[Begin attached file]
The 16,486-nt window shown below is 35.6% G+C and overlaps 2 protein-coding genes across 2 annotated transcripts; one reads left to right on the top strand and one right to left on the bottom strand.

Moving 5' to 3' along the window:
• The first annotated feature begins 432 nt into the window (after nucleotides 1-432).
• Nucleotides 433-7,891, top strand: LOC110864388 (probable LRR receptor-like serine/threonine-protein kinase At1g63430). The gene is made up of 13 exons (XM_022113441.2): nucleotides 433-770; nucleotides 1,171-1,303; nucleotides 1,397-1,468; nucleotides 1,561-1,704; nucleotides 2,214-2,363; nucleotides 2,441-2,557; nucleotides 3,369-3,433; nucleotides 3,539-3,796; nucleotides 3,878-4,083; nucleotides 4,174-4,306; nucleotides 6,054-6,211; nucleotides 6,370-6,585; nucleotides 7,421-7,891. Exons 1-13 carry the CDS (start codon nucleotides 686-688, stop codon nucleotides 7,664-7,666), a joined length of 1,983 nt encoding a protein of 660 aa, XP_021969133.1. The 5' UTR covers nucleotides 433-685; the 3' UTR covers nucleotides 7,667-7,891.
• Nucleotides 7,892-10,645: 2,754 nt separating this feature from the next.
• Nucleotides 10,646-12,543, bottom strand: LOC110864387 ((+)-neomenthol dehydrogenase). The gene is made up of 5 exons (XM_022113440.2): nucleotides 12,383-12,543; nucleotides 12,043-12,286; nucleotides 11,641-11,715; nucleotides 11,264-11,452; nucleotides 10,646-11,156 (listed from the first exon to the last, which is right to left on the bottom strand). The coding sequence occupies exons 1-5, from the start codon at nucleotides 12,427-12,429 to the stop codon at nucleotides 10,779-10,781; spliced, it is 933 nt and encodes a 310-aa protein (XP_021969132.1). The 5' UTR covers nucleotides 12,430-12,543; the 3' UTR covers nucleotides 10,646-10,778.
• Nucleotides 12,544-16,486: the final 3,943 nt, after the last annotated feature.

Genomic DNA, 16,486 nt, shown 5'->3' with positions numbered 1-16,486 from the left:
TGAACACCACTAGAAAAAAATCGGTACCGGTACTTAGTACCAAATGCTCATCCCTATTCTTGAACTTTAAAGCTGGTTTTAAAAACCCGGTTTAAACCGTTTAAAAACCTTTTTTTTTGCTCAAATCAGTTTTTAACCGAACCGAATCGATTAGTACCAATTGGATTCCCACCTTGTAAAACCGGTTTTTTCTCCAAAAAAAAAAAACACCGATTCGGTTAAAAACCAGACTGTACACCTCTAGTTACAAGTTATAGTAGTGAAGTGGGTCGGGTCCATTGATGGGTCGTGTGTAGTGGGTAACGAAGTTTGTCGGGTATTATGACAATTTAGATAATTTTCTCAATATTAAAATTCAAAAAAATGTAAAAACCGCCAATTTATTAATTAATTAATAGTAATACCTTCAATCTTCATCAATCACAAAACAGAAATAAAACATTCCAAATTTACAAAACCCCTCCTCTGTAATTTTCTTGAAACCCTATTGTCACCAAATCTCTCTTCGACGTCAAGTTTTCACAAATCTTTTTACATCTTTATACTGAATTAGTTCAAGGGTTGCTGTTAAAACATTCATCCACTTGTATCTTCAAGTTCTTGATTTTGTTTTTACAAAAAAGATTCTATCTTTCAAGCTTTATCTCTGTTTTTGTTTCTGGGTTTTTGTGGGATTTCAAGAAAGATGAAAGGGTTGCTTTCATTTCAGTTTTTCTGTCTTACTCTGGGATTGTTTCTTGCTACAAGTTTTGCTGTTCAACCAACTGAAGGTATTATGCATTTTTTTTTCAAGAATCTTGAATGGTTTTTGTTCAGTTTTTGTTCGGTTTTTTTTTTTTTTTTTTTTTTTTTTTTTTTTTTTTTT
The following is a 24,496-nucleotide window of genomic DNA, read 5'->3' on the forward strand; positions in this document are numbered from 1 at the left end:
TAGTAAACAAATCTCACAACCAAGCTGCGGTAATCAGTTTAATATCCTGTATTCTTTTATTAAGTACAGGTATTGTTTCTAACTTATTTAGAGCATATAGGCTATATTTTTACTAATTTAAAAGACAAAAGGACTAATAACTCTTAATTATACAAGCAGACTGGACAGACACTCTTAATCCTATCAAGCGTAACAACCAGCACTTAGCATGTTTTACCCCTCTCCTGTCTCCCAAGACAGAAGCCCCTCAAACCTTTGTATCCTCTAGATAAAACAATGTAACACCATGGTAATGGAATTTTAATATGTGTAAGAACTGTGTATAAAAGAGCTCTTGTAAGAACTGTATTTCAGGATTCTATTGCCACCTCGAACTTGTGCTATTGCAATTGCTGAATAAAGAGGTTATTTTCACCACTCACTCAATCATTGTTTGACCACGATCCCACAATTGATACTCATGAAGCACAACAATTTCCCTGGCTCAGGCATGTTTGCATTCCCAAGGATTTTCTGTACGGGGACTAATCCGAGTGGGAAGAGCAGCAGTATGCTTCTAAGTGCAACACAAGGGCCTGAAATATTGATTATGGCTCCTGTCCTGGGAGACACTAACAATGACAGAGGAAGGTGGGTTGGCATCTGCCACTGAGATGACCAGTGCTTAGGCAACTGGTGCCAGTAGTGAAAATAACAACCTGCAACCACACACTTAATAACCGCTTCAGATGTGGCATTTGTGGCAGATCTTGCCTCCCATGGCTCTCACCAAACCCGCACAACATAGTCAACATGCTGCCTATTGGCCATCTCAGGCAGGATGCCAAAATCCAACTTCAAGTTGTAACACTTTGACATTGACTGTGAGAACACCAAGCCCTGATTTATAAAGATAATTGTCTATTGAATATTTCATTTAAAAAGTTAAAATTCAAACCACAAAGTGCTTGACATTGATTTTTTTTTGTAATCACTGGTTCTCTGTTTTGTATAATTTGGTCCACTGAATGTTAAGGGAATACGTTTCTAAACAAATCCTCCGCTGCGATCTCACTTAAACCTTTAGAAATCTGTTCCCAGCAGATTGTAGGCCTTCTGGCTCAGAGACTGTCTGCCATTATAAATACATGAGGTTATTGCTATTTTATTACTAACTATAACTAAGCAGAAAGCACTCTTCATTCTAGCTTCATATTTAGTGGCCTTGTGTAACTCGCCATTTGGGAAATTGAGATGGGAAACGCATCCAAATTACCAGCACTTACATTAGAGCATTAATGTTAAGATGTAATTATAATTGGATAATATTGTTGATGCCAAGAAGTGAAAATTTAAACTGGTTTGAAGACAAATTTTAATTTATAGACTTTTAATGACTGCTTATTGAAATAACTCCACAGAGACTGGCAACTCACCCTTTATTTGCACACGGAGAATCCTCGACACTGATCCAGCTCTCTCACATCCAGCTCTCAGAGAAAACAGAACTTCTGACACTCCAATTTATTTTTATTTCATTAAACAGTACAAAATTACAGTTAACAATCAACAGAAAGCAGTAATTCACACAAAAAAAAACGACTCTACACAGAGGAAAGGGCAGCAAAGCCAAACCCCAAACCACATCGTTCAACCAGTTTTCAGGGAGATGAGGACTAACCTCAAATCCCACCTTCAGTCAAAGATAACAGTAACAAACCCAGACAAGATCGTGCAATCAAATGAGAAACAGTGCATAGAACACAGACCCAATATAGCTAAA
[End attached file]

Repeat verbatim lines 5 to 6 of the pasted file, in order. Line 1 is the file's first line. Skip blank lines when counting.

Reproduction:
• Nucleotides 7,892-10,645: 2,754 nt separating this feature from the next.
• Nucleotides 10,646-12,543, bottom strand: LOC110864387 ((+)-neomenthol dehydrogenase). The gene is made up of 5 exons (XM_022113440.2): nucleotides 12,383-12,543; nucleotides 12,043-12,286; nucleotides 11,641-11,715; nucleotides 11,264-11,452; nucleotides 10,646-11,156 (listed from the first exon to the last, which is right to left on the bottom strand). The coding sequence occupies exons 1-5, from the start codon at nucleotides 12,427-12,429 to the stop codon at nucleotides 10,779-10,781; spliced, it is 933 nt and encodes a 310-aa protein (XP_021969132.1). The 5' UTR covers nucleotides 12,430-12,543; the 3' UTR covers nucleotides 10,646-10,778.